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Identity Theft Fraud: 16 Ways Thieves Steal And Find Your Information

According to the Federal Trade Commission (FTC) identity thieves employ a variety of tactics to get your personal information, such as:

1. Dumpster Diving: They rummage through trash looking for bills or other paper with your personal information on it.

2. Skimming: They steal credit/debit card numbers by using a special storage device when processing your card.

3. Phishing: They pretend to be financial institutions or companies and send spam or pop-up messages to get you to reveal your personal information.

4. Changing Your Address: They divert your billing statements to another location by completing a change of address form at the post office.

5. Old-Fashioned Stealing: They steal wallets and purses; mail, including bank and credit card statements, pre-approved credit offers, new checks or tax information. They steal personnel records or bribe employees who have access.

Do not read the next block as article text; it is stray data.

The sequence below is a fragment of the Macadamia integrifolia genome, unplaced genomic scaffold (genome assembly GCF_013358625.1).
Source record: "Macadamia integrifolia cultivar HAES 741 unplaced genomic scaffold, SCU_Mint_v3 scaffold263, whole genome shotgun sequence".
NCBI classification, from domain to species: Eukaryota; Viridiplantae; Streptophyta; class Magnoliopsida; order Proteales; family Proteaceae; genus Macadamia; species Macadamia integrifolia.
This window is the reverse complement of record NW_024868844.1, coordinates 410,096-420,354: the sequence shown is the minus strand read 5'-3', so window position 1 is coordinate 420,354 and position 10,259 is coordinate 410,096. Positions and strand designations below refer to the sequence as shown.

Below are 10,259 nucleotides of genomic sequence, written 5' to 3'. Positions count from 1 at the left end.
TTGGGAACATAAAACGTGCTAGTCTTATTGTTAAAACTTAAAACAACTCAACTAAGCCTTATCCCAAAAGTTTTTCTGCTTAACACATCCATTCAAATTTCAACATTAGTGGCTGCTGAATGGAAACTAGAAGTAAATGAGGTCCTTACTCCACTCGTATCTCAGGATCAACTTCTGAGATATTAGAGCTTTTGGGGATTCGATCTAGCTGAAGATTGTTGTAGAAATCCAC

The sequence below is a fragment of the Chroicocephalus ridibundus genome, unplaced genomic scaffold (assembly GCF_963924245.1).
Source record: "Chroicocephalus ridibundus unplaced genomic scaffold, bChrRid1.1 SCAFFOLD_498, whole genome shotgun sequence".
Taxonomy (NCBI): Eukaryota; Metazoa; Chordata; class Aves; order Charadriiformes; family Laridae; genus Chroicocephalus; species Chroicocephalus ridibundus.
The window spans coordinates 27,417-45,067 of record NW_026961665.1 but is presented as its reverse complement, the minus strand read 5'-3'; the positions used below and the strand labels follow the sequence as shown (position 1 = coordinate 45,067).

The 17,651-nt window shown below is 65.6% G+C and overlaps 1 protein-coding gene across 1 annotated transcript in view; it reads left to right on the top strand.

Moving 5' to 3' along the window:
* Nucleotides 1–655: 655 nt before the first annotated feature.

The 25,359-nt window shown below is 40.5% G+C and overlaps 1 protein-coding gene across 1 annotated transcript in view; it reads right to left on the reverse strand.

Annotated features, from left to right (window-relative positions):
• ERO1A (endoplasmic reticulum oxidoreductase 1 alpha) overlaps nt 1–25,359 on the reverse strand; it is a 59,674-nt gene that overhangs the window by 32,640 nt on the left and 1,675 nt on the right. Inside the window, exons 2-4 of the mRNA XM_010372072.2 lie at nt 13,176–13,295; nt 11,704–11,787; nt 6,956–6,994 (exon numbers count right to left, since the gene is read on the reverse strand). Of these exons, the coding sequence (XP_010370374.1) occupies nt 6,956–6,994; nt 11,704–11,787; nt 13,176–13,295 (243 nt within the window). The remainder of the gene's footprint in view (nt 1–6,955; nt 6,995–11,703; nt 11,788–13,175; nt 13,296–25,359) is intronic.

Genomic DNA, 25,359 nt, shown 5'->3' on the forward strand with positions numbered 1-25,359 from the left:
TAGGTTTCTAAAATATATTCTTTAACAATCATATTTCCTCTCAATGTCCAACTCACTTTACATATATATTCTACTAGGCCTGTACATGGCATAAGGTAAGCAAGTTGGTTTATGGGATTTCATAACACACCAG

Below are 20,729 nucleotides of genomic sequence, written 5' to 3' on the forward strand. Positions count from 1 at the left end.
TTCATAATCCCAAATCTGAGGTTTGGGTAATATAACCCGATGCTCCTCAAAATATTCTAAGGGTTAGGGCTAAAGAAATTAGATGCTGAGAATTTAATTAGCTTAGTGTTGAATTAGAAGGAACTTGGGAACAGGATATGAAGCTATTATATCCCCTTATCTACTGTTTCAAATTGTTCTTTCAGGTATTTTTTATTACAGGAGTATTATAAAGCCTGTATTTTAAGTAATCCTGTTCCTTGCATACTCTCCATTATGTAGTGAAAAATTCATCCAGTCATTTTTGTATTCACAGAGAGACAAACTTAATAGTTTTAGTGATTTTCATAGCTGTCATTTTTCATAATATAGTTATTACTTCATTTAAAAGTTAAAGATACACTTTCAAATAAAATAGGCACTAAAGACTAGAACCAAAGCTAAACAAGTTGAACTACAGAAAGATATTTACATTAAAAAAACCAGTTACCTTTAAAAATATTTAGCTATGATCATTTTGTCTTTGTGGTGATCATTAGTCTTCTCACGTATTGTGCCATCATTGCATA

6. Pretexting: The use false pretenses to obtain your personal information from financial institutions, telephone companies and other sources.

You many not realize how exposed you really are until you're the victim of identity theft fraud. The following are pieces of public information that unscrupulous identity thieves can use to their unlawful advantage: 

10 Ways How Anyone Can Find Out About You

1. Your current and previous address (from the U.S. Postal Service and Credit Bureaus)

2. Any criminal convictions (from court records)

3. Whether you have a professional license (from licensing agencies)

4. Whether you have filed lawsuits or been a defendant in a lawsuit (from court records)

5. If you've had speeding tickets, drunken driving convictions or other marks on your driving records (from the driver's license bureau)

6. What cars, trucks, boats, planes you own (from state motor vehicle records)

7. Whether you have filed for bankruptcy or had liens placed against your property (from court records)

8. What you have pledged as collateral for bank loans (from Universal Commercial Code filings, usually in county recorders' offices)

9. What pieces of real estate you own and how much they're worth (from county tax records)

10. Whether there's a warrant out for your arrest (from court records and police agencies) 

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